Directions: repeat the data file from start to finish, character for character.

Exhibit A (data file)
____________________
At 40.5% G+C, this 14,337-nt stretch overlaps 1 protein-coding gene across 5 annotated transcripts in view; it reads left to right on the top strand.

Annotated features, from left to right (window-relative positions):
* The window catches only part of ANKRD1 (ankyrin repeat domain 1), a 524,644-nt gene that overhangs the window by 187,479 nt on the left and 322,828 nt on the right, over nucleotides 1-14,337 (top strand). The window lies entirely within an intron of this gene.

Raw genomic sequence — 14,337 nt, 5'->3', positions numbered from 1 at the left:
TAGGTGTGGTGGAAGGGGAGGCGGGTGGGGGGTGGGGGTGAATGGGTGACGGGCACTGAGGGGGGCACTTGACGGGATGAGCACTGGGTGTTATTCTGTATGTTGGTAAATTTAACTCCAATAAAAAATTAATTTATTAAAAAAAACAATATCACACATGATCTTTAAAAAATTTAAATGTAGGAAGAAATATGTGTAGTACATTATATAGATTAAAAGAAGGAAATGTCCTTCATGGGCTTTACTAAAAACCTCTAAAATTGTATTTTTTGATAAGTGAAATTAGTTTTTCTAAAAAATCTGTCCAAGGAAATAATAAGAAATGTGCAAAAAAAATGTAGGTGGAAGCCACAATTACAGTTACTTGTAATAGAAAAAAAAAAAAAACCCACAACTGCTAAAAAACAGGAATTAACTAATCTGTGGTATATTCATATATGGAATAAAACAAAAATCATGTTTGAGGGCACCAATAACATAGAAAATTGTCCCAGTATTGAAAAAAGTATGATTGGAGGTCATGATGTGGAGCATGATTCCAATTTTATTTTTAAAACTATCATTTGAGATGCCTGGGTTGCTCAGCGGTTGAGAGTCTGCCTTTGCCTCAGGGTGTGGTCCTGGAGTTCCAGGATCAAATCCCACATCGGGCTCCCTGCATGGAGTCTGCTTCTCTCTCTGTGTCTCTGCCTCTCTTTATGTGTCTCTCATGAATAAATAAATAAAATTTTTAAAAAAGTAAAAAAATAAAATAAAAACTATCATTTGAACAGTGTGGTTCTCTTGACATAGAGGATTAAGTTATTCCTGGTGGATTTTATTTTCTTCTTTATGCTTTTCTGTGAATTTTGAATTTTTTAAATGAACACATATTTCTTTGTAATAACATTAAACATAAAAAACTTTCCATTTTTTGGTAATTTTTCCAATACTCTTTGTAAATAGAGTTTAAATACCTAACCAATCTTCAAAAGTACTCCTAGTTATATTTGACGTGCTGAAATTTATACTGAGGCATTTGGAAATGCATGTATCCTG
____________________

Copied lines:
At 40.5% G+C, this 14,337-nt stretch overlaps 1 protein-coding gene across 5 annotated transcripts in view; it reads left to right on the top strand.

Annotated features, from left to right (window-relative positions):
* The window catches only part of ANKRD1 (ankyrin repeat domain 1), a 524,644-nt gene that overhangs the window by 187,479 nt on the left and 322,828 nt on the right, over nucleotides 1-14,337 (top strand). The window lies entirely within an intron of this gene.

Raw genomic sequence — 14,337 nt, 5'->3', positions numbered from 1 at the left:
TAGGTGTGGTGGAAGGGGAGGCGGGTGGGGGGTGGGGGTGAATGGGTGACGGGCACTGAGGGGGGCACTTGACGGGATGAGCACTGGGTGTTATTCTGTATGTTGGTAAATTTAACTCCAATAAAAAATTAATTTATTAAAAAAAACAATATCACACATGATCTTTAAAAAATTTAAATGTAGGAAGAAATATGTGTAGTACATTATATAGATTAAAAGAAGGAAATGTCCTTCATGGGCTTTACTAAAAACCTCTAAAATTGTATTTTTTGATAAGTGAAATTAGTTTTTCTAAAAAATCTGTCCAAGGAAATAATAAGAAATGTGCAAAAAAAATGTAGGTGGAAGCCACAATTACAGTTACTTGTAATAGAAAAAAAAAAAAAACCCACAACTGCTAAAAAACAGGAATTAACTAATCTGTGGTATATTCATATATGGAATAAAACAAAAATCATGTTTGAGGGCACCAATAACATAGAAAATTGTCCCAGTATTGAAAAAAGTATGATTGGAGGTCATGATGTGGAGCATGATTCCAATTTTATTTTTAAAACTATCATTTGAGATGCCTGGGTTGCTCAGCGGTTGAGAGTCTGCCTTTGCCTCAGGGTGTGGTCCTGGAGTTCCAGGATCAAATCCCACATCGGGCTCCCTGCATGGAGTCTGCTTCTCTCTCTGTGTCTCTGCCTCTCTTTATGTGTCTCTCATGAATAAATAAATAAAATTTTTAAAAAAGTAAAAAAATAAAATAAAAACTATCATTTGAACAGTGTGGTTCTCTTGACATAGAGGATTAAGTTATTCCTGGTGGATTTTATTTTCTTCTTTATGCTTTTCTGTGAATTTTGAATTTTTTAAATGAACACATATTTCTTTGTAATAACATTAAACATAAAAAACTTTCCATTTTTTGGTAATTTTTCCAATACTCTTTGTAAATAGAGTTTAAATACCTAACCAATCTTCAAAAGTACTCCTAGTTATATTTGACGTGCTGAAATTTATACTGAGGCATTTGGAAATGCATGTATCCTG